Rethink your child’s drink
Water and milk are the best choices for growing children.
The beverages children drink play a big part in their overall health. When children drink too much juice, sports drinks and soda, they may not be getting the calcium they need. Also, sugary drinks also can pile on the calories. Melinda Mahoney, a Vanderbilt registered dietitian, explains that, “Drinking sugary beverages like soda and sports drinks often contribute to excessive calorie intakes without providing any beneficial nutrients. Science has shown that eating patterns that limit added sugars are associated with a reduced risk of developing chronic disease.”
Water and milk are the best choices.
Beside having zero calories, water is a no-sugar thirst-quencher. One cup of milk has 300 milligrams of calcium, so it’s a big contributor to a child’s daily needs. Choose fat-free (skim) or low-fat (1%) milk.
The 2015 dietary guidelines for milk or equivalent dairy products or fortified soy beverages for children are:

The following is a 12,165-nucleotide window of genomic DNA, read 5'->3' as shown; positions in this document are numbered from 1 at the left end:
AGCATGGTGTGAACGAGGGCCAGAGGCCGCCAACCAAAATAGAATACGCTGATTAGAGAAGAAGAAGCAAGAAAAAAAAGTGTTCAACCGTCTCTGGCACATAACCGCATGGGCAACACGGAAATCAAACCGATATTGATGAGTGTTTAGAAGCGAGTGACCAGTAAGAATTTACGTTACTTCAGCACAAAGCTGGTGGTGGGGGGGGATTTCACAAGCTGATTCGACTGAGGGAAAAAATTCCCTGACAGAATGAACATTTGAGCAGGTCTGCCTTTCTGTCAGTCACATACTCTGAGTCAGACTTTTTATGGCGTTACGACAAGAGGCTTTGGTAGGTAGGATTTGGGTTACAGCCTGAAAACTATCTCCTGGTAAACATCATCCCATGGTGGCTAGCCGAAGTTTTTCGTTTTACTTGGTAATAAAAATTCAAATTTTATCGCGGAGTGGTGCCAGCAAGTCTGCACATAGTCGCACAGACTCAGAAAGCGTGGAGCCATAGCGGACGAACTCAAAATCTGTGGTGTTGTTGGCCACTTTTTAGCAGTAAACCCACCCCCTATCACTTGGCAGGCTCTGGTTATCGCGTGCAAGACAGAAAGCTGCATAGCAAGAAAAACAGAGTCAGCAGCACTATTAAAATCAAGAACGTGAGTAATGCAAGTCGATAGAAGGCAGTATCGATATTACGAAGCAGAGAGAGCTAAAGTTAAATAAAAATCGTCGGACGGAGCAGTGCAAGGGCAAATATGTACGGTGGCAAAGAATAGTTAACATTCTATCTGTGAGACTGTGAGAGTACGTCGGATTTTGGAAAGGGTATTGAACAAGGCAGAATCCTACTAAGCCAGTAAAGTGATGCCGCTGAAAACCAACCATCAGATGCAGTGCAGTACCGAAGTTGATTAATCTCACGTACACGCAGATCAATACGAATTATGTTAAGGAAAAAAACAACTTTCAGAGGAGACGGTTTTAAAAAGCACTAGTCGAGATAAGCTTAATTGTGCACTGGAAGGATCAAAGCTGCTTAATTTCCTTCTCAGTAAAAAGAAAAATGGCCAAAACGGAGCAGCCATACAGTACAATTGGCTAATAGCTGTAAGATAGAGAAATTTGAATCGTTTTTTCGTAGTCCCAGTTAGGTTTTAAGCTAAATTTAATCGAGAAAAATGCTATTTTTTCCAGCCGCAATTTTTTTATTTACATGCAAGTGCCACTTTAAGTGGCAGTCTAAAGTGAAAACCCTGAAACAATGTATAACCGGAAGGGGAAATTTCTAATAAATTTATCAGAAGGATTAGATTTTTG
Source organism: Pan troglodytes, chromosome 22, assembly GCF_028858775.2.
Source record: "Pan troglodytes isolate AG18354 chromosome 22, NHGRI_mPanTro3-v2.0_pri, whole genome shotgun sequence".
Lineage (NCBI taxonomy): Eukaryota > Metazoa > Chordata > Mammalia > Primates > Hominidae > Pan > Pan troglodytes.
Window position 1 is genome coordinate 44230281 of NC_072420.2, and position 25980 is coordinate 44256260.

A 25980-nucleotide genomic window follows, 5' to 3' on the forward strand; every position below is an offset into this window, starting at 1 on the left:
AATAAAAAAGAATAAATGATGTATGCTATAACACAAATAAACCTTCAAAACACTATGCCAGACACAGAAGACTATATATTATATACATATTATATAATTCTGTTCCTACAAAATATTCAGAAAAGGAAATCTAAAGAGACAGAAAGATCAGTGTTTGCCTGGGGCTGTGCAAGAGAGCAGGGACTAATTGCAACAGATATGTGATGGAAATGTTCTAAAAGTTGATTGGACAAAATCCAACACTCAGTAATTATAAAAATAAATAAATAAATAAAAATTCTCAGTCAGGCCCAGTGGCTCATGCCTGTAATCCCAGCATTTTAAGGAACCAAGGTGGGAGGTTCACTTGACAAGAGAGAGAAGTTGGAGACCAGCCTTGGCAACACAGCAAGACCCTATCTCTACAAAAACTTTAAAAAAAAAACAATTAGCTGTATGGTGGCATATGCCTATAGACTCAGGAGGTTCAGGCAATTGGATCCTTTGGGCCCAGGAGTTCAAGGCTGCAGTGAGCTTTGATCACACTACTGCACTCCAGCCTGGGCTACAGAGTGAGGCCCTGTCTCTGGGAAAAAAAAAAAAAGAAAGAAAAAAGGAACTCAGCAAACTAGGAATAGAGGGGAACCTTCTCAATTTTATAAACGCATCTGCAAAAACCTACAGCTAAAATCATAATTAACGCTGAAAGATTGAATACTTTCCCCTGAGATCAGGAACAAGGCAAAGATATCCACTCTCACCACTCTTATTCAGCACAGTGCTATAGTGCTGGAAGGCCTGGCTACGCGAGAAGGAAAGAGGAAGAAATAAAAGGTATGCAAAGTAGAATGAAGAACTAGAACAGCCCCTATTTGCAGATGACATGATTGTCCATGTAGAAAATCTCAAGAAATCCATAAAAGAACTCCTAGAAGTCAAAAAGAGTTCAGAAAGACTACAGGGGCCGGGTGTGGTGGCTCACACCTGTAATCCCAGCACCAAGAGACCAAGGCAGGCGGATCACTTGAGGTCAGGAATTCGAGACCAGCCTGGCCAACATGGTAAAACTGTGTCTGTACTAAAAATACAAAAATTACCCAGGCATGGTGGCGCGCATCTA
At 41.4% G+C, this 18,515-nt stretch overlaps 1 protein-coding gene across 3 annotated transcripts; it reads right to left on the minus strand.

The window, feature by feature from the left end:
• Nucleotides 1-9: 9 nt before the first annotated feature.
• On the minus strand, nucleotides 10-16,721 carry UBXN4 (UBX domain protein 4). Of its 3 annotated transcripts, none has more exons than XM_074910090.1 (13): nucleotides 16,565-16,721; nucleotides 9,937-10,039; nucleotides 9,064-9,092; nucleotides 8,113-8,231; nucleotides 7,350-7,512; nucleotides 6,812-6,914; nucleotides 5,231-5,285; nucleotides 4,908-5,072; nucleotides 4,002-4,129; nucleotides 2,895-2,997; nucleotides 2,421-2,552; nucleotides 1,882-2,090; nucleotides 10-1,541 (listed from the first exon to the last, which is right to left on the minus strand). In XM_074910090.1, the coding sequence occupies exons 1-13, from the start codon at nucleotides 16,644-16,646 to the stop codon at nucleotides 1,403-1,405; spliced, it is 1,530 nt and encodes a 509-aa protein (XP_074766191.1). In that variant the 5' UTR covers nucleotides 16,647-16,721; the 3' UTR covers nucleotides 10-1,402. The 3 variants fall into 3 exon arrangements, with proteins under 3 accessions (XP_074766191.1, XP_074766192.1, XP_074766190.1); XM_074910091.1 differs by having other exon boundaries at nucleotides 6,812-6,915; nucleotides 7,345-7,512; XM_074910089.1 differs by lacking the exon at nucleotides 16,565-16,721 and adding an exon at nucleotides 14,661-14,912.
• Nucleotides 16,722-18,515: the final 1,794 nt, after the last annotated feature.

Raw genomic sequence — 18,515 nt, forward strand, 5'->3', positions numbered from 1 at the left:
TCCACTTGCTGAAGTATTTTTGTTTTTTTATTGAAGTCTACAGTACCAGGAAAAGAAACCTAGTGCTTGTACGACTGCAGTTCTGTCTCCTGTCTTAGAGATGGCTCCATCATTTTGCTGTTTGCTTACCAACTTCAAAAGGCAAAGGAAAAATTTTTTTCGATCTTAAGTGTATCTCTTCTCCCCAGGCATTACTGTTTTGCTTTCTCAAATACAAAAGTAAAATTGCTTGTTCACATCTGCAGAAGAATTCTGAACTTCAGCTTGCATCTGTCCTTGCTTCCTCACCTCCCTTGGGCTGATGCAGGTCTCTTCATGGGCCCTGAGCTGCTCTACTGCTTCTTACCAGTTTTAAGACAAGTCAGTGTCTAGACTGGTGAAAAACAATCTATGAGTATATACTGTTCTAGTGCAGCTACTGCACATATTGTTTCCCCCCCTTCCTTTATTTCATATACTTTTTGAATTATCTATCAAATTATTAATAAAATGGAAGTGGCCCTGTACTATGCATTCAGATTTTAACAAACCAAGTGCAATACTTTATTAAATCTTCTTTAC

- Ages 2 to 3 should drink 2 cups (480 milliliters) every day.
- Ages 4 through 8 should have 2½ cups (600 milliliters) per day.
- Ages 9 and older should have 3 cups (720 milliliters) per day.
Sports drinks are not for everyone.
Sports drinks are for children who participate in vigorous activity lasting longer than an hour. These drinks also contain electrolytes like sodium and potassium, which the body loses through sweat. Electrolytes are necessary to keep the body’s fluid levels in balance and for muscles to work properly. However, sports drinks are not necessary for the casual athlete and should not be consumed on a regular basis.
Stay away from sugary soda.
Helping your child to avoid drinking sugary soda is easier if you don’t bring it into your home. Try making water more exciting by adding slices of lemon, lime, cucumber or watermelon or add a splash of 100 percent juice to plain sparkling water for a refreshing, low-calorie drink. If you do allow your child a sugar-sweetened beverage as a treat, go for the small size.
“Helping your child switch from drinking sugary beverages to more water and low-fat dairy is a huge win for their health,” Mahoney says. So, maybe it is time to rethink your child’s drink.
Stacey Kendrick, MS, is a health educator with more than 20 years of experience in wellness and population health. She spent much of her career at Vanderbilt’s Faculty/Staff Wellness Program and currently works in Strategic Marketing at Vanderbilt. She is mother to two adult daughters. In her free time, she teaches healthy cooking classes, runs, gardens and enjoys backyard bonfires.